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B.sc. (micro) i em unit 3.2 algae

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B.sc. (micro) i em unit 3.2 algae

  1. 1. COURSE :B.SC. (MICRO) SUBJECT: ELEMENTARY MICROBIOLOGY UNIT 3.2 1
  2. 2. Algae  Simple, eukaryotic phototrophs that carry out oxygenic photosynthesis using chlorophyll a  Have sexual reproductive structures  Every cell becomes a gamete  Differ widely in distribution, morphology, reproduction, and biochemical traits © 2012 Pearson Education Inc. 2
  3. 3. Algae  Distribution of Algae  Most are aquatic  Live in the photic zone of fresh, brackish, and saltwater  Accessory photosynthetic pigments that trap energy of light and pass it to chlorophyll a  Morphology of Algae  Unicellular, colonial, or have simple multicellular bodies (thalli) © 2012 Pearson Education Inc. 3
  4. 4. II. ALGAE Vegetative Structures of multicellular algae:  Thallus: Body. Lacks conductive tissue.  Holdfasts: Anchor alga to rock.  Stipes: Hollow, stem-like structures. Does not support weight.  Blades: Leaf-like structures.  Pneumatocyst: Floating, gas-filled bladder. DIVISIONS OF ALGAE Green algae: May be unicellular or multicellular.  Have cellulose cell walls, contain chlorophyll a and b, and store starch like plants. Most are microscopic. Live close to water surface. Believed to be the ancestors of terrestrial plants.  Sexual & Asexual production. 4
  5. 5. 5 1
  6. 6. Brown Algae or Kelp: Macroscopic (up to 50 m long). Most are found in coastal waters, at intermediate depths. Rapid growth. Can be harvested regularly. Red Algae: Live at greater ocean depths than other algae. Red pigments allow them to absorb blue light that penetrates deepest into ocean. Agar is extracted from many red algae. Some produce lethal toxins. 6
  7. 7. Comparison of Algae and Plant Structure 7 2
  8. 8. DIVISIONS OF ALGAE (Continued)  Diatoms: Unicellular or filamentous algae with complex cell walls with silica or calcium.  Two parts of cell wall fit together like Petri dish. Distinctive patterns are used for identification. Store energy in form of oil.  Some diatoms can cause neurological disease (memory loss and diarrhea) in people who eat mussels, due to domoic acid intoxication.  Fossil deposits of diatoms (diatomaceous earth) are used as filtering agents and abrasives in several industries. 8
  9. 9. Dinoflagellates (Plankton): Unicellular free-floating algae. Rigid structure due to cellulose in plasma membrane.  Some dinoflagellates produce neurotoxins, which kill fish, marine mammals, and humans.  Paralytic shellfish poisoning: Consumption of clams and mussels that have eaten dinoflagellates (Gonyaulax) that produce neurotoxin.  Red Tide: Caused by large concentrations of (Gonyaulax). Euglenoids: Unicellular, flagellated algae. Semi-rigid plasma membrane (pellicle). Most have anterior red eye spot. Frequently studied with protozoa, because lack a cell wall. 9
  10. 10. Euglenoids are Flagellated, Unicellular Algae 10 3
  11. 11.  Reproduction in Algae  Unicellular algae  Asexual reproduction involves mitosis followed by cytokinesis  Sexual reproduction forms zygotes from individual gametes  Zygote undergoes meiosis  Multicellular algae  Reproduce asexually by fragmentation  Reproduce sexually with alternation of generations © 2012 Pearson Education Inc. 11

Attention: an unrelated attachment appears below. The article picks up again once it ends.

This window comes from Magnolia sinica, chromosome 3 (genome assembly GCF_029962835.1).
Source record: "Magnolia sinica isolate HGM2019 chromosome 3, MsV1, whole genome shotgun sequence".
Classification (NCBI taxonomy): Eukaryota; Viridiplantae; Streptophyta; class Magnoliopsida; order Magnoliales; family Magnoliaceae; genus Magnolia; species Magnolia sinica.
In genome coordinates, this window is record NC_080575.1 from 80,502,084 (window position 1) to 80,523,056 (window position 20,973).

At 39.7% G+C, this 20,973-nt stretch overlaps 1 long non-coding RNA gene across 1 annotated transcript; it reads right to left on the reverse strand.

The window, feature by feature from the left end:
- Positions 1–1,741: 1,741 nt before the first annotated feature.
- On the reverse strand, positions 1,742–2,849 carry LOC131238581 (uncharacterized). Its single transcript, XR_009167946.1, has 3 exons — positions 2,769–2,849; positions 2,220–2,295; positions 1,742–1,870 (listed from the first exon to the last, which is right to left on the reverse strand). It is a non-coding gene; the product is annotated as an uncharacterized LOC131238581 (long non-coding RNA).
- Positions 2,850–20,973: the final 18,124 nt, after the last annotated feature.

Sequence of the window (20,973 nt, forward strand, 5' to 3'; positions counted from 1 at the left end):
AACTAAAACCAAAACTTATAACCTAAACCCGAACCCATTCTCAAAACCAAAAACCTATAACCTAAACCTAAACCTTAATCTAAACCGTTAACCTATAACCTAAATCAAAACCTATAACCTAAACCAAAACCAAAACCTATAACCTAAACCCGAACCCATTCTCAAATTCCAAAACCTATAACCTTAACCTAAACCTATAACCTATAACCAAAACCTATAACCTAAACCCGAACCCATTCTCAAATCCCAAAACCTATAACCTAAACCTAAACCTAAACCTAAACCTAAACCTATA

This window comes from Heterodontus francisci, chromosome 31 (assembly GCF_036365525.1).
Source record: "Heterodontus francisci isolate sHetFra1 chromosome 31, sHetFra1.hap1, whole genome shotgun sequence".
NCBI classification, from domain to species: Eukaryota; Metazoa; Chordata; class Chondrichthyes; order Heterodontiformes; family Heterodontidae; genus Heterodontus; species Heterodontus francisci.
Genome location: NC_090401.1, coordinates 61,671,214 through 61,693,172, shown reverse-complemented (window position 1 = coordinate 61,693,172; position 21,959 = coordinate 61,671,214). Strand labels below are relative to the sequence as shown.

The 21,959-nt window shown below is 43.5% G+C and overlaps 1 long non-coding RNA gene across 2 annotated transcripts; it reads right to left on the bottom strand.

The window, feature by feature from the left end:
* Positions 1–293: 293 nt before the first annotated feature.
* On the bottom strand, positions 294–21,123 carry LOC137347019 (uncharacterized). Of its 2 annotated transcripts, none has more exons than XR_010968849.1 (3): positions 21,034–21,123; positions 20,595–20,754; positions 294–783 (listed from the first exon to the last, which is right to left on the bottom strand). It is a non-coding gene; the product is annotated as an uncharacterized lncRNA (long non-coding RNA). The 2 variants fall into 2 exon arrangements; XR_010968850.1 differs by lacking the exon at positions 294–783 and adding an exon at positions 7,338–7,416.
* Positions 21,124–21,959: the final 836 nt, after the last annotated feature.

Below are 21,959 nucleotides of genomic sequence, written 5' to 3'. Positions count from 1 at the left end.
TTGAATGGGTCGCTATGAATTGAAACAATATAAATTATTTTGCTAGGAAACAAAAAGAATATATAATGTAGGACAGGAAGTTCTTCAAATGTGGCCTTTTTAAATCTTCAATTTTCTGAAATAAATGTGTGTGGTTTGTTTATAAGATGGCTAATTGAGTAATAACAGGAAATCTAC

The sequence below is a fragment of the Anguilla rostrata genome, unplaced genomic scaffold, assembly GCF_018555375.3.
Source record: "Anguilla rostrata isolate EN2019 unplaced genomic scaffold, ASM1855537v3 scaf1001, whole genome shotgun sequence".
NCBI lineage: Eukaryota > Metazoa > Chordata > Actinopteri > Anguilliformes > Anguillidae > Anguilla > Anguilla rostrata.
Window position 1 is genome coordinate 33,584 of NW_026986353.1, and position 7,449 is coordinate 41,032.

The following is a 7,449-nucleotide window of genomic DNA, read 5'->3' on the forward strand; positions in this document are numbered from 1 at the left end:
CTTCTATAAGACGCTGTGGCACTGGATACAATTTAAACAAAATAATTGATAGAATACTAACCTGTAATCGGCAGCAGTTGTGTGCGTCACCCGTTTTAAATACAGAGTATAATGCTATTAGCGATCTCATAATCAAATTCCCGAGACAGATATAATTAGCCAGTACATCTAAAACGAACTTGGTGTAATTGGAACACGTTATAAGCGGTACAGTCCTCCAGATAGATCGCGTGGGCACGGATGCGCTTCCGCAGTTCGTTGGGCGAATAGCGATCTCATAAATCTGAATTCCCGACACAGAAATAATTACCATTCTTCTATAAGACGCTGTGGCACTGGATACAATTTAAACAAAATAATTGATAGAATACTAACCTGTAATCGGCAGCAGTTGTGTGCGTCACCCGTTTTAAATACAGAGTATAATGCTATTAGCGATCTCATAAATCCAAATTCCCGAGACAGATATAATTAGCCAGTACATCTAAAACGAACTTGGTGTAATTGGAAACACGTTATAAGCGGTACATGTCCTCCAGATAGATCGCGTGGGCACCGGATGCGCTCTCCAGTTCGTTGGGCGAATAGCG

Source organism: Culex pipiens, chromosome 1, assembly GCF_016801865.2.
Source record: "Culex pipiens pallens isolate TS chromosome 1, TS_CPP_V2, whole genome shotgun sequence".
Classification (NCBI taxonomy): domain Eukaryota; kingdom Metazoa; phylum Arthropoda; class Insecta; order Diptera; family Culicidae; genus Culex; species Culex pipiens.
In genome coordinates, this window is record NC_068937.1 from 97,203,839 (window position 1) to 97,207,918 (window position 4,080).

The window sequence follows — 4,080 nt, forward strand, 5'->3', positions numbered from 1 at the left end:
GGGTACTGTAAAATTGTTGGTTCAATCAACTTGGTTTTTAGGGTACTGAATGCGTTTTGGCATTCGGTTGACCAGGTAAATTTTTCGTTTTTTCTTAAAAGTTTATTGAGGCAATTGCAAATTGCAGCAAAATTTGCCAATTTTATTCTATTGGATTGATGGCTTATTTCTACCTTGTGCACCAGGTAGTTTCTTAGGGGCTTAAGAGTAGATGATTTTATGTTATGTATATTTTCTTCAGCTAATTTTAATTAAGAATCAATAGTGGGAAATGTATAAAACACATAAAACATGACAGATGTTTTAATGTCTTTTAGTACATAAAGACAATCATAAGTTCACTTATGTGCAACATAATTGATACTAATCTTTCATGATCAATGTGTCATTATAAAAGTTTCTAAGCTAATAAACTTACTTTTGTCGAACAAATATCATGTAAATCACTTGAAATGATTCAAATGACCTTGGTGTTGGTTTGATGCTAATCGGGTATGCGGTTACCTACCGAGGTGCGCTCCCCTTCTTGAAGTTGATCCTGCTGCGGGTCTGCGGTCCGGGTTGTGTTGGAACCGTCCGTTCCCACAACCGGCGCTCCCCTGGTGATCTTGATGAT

12. 12. 12 4
  13. 13. Male haploid individual Female haploid individual Female gamete Male gamete Fusion Zygote Diploid individual Meiosis Male and female haploid spores Diploid (2n) generation Haploid (1n) generation 13 5
  14. 14. 14 6
  15. 15. Whiplike flagellum “Hairy” flagellum 15 7
  16. 16. Pneumocyst 16 8
  17. 17. 17 9
  18. 18. LICHENS Combination of a green alga (or cyanobacterium) and a fungus. Mutualistic relationship in which each partner benefits.  Alga: Provides nutrients by photosynthesis to fungus.  Fungus: Provides attachment and protection from desiccation. 20,000 species of lichens occupy unique habitats, in which either fungi or algae could not survive alone: rocks, cement, rooftops, trees, and newly exposed soil. Grow very slowly, secreting acids that break down rocks. Accumulate nutrients needed for plant growth. Sensitive to air pollution. Major food source for tundra herbivores (caribou and reindeer). 18
  19. 19. Lichens: Combinations of Fungi and Green Algae (or Cyanobacterium) 19 10
  20. 20. 20 11
  21. 21. Ecological Importance of Algae Important part of the food chain in aquatic ecosystems because they fix carbon dioxide into organic molecules that can be used by heterotrophs. 80% of the earth’s oxygen is believed to be produced by planktonic algae. Algal blooms are indicators of water pollution.  Grow rapidly in water with high concentrations of organic material (sewage or industrial waste). Petroleum and natural gas reserves were formed primarily from diatoms and plankton. Many unicellular algae are symbionts in animals. 21
  22. 22. IV. SLIME MOLDS Have both fungal and animal characteristics.  Amoeboid stage  Produce spores like fungi Eukaryotic, classified as protists. Cellular and plasmodial (acellular) slime molds. Life Cycle of Cellular Slime Molds:  Amoeba stage: Germinate from a spore.  Slug stage: Many amoebas aggregate and sheath forms. Migration.  Fruiting body: Releases spores which germinate into amoebas. Plasmodial (Acellular) Slime Molds  Mass of protoplasm with many nuclei (plasmodium).  Capable of sexual reproduction. 22
  23. 23. Reference:  Images (1 to 11): 1. Microbiology by Gerard J. Tortora, Christine L Case, and Berdell R. Funke 2. Brock Biology of Microorganisms (13th Edition) by Michael T. Madigan, John M. Martinko, David Stahl. 23

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